As the world reacted in shock to Donald Trump’s surprise victory last Tuesday, Israel’s Prime Minister, Benjamin Netanyahu, was one of the first to issue a congratulatory message. No one was surprised.

The election of Donald Trump appears to be the best thing Netanyahu could hope for. Netanyahu’s tenure has been served entirely with Democrats in the White House, from Bill Clinton in the late nineties to Barack Obama from 2008 to 2016. Many argue that Netanyahu has longed for a Republican in the White House, including accusations of meddling in the 2012 U.S. elections in efforts to elect Mitt Romney.

Now, for the first time, Netanyahu will have a Republican in the White House and a president who will seemingly apply no pressure on Israel vis-a-vis settlements or the Israeli-Palestinian issue. Many may think this fulfills Netanyahu’s dream- but in reality, it is his nightmare.

Netanyahu calls himself ‘Mr. Security’ but those who follow him closely know he is ‘Mr. Status-quo’: doing everything he can in a calculated manner not necessarily to advance his country’s interests, but to ensure his position of power.

In his government coalition of 67 Knesset members, 43 oppose a two-state solution, mostly from the Jewish Home and his Likud party. Netanyahu receives constant pressure from these 43 MKs to kill the two-state solution and begin annexing parts of West Bank.

Netanyahu may have had a difficult relationship with Barack Obama, but the current president in the White House allowed Netanyahu to suppress his right-wing coalition members. The pressure traditionally used by the State Department to prevent further settlement expansion is now gone.

The unraveling of the status quo has already begun, as Ayelet Shaked and Education Minister Naftali Bennett brought the Regulation Bill to vote Sunday. The bill would pave the way for legalizing dozens of outposts, allowing private Palestinian land to be built on by settlers, while making it increasingly difficult for the high court to rule against such legalizations. The State Department said the the Regulation Bill would be ‘an unprecedented and troubling step’ in Israeli settlement policy. Spokesperson Elizabeth Trudeau added, “This legislation would be a dramatic advancement of the settlement enterprise, which is already gravely endangering the prospects for a two-state solution.”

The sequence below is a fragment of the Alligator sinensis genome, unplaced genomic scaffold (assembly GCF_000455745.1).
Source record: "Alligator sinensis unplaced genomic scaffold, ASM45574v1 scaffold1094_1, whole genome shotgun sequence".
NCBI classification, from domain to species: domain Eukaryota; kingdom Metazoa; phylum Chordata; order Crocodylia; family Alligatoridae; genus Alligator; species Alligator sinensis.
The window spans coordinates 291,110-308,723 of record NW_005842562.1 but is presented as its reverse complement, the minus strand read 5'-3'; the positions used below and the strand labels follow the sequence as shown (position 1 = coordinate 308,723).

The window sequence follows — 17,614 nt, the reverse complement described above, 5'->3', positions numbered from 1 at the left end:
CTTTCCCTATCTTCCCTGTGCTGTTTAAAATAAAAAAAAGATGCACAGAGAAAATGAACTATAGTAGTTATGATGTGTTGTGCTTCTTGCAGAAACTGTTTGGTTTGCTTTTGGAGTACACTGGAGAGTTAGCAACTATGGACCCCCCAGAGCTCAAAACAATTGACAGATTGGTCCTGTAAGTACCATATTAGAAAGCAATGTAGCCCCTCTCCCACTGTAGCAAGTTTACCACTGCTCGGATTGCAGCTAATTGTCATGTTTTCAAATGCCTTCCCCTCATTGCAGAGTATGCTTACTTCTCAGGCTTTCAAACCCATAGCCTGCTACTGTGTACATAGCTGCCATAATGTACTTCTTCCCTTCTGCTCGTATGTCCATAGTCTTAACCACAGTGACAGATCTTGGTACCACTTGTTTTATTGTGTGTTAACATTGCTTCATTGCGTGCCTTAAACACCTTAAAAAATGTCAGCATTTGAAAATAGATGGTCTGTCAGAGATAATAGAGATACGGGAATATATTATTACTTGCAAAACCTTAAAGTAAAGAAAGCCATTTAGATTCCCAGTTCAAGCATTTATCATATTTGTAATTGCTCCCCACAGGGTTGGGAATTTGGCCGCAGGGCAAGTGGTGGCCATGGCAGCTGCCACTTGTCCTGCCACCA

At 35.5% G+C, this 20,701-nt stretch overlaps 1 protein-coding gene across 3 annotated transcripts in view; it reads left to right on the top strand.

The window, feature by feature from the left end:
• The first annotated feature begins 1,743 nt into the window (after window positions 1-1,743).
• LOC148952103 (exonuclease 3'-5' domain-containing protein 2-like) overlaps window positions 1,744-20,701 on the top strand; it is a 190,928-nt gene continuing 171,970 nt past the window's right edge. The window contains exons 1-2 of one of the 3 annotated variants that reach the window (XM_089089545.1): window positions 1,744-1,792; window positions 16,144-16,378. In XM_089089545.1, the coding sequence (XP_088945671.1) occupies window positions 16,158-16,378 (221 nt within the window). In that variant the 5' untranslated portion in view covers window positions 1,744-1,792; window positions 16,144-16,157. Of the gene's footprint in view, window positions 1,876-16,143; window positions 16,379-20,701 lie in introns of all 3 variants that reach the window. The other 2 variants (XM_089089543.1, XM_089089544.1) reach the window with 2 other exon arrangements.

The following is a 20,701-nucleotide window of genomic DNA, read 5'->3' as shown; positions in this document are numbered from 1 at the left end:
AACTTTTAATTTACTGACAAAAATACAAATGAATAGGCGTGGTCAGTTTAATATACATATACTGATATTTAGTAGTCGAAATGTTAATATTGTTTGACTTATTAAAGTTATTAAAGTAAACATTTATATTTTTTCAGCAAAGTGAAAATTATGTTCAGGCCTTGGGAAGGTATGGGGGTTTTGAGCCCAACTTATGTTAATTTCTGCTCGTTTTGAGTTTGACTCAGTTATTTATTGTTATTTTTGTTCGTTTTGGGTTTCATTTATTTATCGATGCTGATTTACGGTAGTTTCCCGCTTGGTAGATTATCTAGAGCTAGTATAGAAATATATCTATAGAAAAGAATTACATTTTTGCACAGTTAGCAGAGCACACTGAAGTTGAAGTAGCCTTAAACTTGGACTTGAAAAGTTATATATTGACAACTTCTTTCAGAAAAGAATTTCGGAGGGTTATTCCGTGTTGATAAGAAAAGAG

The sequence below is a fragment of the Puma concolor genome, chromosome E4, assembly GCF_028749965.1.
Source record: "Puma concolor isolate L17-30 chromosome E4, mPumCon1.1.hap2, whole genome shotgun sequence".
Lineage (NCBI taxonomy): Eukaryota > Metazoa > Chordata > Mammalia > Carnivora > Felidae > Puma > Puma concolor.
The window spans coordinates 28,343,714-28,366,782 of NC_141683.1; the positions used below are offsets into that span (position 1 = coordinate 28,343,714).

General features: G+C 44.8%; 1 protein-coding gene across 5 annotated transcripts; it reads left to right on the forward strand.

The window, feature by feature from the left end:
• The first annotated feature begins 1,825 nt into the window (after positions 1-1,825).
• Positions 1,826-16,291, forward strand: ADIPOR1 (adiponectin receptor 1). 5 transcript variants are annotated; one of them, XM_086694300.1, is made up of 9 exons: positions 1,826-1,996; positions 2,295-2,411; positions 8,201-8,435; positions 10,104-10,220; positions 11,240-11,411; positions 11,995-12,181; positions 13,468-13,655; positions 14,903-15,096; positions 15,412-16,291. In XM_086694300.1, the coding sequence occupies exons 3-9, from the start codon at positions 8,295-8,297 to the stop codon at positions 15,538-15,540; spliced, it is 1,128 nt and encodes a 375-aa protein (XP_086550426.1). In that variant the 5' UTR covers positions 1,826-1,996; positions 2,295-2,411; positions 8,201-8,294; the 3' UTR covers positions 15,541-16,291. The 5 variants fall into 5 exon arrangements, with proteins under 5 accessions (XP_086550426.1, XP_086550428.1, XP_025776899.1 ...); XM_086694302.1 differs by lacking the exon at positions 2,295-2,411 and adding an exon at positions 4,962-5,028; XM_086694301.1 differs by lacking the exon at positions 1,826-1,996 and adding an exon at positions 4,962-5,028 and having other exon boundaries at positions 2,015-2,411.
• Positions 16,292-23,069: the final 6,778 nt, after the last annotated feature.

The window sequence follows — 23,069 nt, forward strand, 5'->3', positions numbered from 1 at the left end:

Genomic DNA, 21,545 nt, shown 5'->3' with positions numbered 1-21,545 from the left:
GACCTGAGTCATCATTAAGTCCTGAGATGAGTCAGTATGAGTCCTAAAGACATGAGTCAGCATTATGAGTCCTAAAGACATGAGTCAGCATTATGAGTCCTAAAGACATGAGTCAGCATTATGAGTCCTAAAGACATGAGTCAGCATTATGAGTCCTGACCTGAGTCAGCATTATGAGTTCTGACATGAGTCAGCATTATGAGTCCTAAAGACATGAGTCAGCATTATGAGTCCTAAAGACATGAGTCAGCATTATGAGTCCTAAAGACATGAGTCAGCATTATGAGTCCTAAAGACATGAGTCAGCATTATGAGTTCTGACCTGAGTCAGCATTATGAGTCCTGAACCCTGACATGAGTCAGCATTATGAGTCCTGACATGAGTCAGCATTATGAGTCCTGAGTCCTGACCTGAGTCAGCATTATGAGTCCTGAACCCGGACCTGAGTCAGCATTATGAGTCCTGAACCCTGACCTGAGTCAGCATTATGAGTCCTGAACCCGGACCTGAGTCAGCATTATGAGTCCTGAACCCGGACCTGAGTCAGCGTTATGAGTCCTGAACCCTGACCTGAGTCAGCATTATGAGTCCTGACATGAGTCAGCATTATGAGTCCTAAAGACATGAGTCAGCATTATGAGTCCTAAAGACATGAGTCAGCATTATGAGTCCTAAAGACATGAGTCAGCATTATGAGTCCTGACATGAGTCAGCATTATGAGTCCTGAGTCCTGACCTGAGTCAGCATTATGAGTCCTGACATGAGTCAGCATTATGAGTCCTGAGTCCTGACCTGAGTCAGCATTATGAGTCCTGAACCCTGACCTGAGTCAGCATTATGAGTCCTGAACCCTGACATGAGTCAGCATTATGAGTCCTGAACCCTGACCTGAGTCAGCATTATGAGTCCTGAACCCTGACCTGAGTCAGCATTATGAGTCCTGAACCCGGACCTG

The legalization initiative will only gain momentum when Trump assumes office. Mr. Status-quo, for the first time, will be forced to make difficult decisions that he has been able to avoid due to existing U.S. pressure. Under the Trump administration, Netanyahu will no longer blame the White House for not being able to approve outposts, expand settlements, and kill the two-state solution. Netanyahu can do it, and the majority of his government will support him.

But this is something Netanyahu doesn’t want to do. He has already reached out to Moshe Kahlon’s Kulanu Party to try to thwart the Regulation Bill, which is expected to be voted on this Wednesday. Netanyahu knows that annexing parts of the West Bank will have disastrous near and long-term consequences for both himself and for Israel.

His decision is straightforward: Netanyahu can either go along with Bennett and Shaked to keep his right wing coalition in place and effectively destroy the idea of Israel as a Jewish and democratic state, or he can take Israel on a different course by halting settlement expansion and attempting to restart a diplomatic process with the Palestinians.

Netanyahu banked on the fact he would have Hillary to lean on for the next four years. He now has no one. For the first time in recent memory, he will be forced to make important decisions. Remarkably he still has the opportunity to transform himself from Mr. Status-quo to Mr. Security and secure Israel’s future as a Jewish and democratic state.